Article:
The question then becomes whether, based on Elisha's aide's exceeding the prophet's instructions, Jehu not only did "all that was in God's heart" toward Ahab's house, but went far beyond this by his actions in and around Jezreel. I think the answer to this question is yes. God certainly wanted Jehu to become king. But when Elisha's aide told him to carry out a mass slaughter as an act of vengeance, this went too far. As a result, Jehu killed all of sons and many grandsons of Ahab, and also murdered Ahab's wife, Jezebel. In the process, he also ordered the deaths of King Ahaziah of Judah (2 Kings 9:27) and his relatives (2 Kings 10:13). Yet Ezekiel 18:20 teaches: "Only the one who sins shall die. The son shall not be charged with the guilt of his father." Jehu had to pay the price for this violation of God's law several generations later, when his dynasty was destroyed.

Conclusion: Yes, the killing of Ahaziah and his people was one of the reasons Jehu was punished. But he also went farther than he should have in destroying Ahab's entire extended family, which was not what Elisha had instructed. Exactly how far God intended him to go in this is clouded by the fact that Elisha's aide conveyed a different message to Jehu than Elisha had instructed. It is possible that Jehu should have followed the example of the future King David when he was anointed by Samuel during the reign of Saul. God dealt with Saul in His own time, but Jehu took matters into his own hands and - unlike David - committed regicide. Although God approved of bringing an end to the rule of Ahab's house, Jehu's dynasty could not survive long on the foundation of regicide and mass murder.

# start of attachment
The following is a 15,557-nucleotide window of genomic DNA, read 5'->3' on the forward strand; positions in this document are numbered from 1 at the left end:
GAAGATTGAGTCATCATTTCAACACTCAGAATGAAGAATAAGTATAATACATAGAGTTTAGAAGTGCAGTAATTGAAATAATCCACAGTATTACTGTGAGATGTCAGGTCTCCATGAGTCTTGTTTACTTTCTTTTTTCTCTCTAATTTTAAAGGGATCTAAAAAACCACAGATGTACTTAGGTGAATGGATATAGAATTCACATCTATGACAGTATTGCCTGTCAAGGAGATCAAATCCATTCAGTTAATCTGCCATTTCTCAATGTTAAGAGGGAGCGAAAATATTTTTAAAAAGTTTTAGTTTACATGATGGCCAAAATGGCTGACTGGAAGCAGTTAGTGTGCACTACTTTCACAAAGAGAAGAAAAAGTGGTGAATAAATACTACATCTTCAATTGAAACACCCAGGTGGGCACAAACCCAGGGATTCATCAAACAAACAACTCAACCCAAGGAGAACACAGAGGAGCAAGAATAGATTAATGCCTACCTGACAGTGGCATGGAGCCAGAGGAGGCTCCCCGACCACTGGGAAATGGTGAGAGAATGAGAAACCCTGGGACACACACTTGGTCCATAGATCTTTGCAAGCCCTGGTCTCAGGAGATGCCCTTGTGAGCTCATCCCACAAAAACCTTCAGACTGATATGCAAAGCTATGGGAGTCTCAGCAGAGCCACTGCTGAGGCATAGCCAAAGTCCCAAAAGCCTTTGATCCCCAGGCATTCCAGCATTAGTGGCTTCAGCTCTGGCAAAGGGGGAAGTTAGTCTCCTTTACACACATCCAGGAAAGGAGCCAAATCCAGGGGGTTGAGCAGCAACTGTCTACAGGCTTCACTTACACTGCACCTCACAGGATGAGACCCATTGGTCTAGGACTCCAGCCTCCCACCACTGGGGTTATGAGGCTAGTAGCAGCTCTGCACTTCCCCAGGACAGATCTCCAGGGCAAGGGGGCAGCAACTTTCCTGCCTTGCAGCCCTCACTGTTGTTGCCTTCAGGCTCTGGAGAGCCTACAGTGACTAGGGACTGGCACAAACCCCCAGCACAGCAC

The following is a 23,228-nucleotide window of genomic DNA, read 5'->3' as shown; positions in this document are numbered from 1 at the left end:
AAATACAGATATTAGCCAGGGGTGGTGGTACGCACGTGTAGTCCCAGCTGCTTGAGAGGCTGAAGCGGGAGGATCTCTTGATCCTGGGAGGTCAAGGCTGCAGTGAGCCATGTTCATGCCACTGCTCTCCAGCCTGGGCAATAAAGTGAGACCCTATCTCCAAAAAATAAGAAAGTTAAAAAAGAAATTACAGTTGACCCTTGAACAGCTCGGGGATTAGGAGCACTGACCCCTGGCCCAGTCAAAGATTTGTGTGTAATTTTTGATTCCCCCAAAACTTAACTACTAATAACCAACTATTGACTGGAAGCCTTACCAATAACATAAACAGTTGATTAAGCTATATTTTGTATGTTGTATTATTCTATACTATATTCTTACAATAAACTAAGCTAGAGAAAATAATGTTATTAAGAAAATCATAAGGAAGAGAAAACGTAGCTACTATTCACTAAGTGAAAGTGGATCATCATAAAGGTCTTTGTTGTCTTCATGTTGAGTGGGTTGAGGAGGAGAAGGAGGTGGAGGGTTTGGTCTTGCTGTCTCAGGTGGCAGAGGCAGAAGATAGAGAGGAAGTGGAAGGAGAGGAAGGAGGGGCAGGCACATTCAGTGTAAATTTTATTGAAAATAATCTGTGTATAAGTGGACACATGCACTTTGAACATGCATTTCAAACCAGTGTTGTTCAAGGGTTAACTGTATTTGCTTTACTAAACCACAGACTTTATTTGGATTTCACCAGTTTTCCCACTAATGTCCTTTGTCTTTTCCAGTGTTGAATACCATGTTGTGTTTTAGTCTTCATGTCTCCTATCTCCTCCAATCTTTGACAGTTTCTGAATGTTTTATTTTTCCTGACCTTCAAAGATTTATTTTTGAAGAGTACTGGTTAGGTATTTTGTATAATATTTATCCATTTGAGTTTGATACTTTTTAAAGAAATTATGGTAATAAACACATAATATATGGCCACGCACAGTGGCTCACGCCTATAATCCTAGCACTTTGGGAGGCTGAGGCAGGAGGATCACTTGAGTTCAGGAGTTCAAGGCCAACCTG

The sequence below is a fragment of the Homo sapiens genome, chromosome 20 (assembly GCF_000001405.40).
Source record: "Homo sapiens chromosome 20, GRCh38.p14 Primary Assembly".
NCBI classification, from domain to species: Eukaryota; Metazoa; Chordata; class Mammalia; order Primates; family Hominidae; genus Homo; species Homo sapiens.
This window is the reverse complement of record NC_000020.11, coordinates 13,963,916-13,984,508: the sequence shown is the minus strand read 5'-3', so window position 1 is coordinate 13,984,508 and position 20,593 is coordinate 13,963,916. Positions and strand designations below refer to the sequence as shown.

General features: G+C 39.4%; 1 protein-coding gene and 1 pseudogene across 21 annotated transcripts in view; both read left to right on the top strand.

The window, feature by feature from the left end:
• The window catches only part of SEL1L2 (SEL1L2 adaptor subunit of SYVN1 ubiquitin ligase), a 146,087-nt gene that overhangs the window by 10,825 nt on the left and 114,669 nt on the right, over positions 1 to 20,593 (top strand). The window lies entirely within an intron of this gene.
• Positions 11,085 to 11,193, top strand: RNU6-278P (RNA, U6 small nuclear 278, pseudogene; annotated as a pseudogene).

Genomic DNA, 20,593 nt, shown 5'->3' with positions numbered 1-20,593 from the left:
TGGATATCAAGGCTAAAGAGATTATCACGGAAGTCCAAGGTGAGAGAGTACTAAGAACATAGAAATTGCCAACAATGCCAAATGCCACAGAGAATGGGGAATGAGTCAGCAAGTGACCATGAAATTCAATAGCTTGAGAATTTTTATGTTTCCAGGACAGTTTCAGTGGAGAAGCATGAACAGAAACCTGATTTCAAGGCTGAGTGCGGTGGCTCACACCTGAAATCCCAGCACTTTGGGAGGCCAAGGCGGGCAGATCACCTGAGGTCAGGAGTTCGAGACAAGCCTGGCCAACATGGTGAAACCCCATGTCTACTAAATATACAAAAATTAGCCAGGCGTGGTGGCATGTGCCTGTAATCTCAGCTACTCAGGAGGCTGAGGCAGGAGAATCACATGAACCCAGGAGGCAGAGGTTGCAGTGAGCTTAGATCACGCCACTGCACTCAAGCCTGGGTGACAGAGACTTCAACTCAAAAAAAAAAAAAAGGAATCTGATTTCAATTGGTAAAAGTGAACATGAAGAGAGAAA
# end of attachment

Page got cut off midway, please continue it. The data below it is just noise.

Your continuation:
Addendum: It should be noted that the killing of Ahaziah of Judah and his kinsmen had extremely negative implications for Judah as well as Israel: He was the son of Athaliah, the daughter of Ahab and Jezebel, who had married the king of Judah (the names here get very confusing because both Israel and Judah had kings named Jehoram/Joram and Ahaziah during this period). After Jehu killed her her son, as well as her mother and several other relatives, 2 Kings 11 reports:

1 When Athaliah, the mother of Ahaziah, saw that her son was dead, she began to kill off the whole royal family... Athaliah ruled as queen over the land.

Her reign was marked by a revival of Ba'al worship and - six years later - a bloody coup against her orchestrated by the high priest of YHWH.

  • A very thorough and thoughtful answer, Dan. Thank you.
    – Seth
    Commented Feb 29 at 5:05

I am ping ponging off Dan Fefferman’s and Dottard’s beautiful answers, and in response to the OP’s question. It seems intriguingly possible that Jehu far exceeded God’s intended purpose. He is held responsible in that he should have known better, despite any addition Elisha’s servant may or may not have made.

There are similar Scriptural examples of God’s judgement on people and nations for ruthlessly going beyond His discipline, as Dottard noted in Is 47:6.

Additionally there is:

I am very angry with the nations that feel secure. I was only a little angry, but they went too far with the punishment. Zach 1:15 NIV


Woe to the Assyrian, the rod of my anger, in whose hand is the club of my wrath! I send him against a godless nation, I dispatch him against a people who anger me, to seize loot and snatch plunder, and to trample them down like mud in the streets. But this is not what he intends, this is not what he has in mind; his purpose is to destroy Is 10:5-7 NIV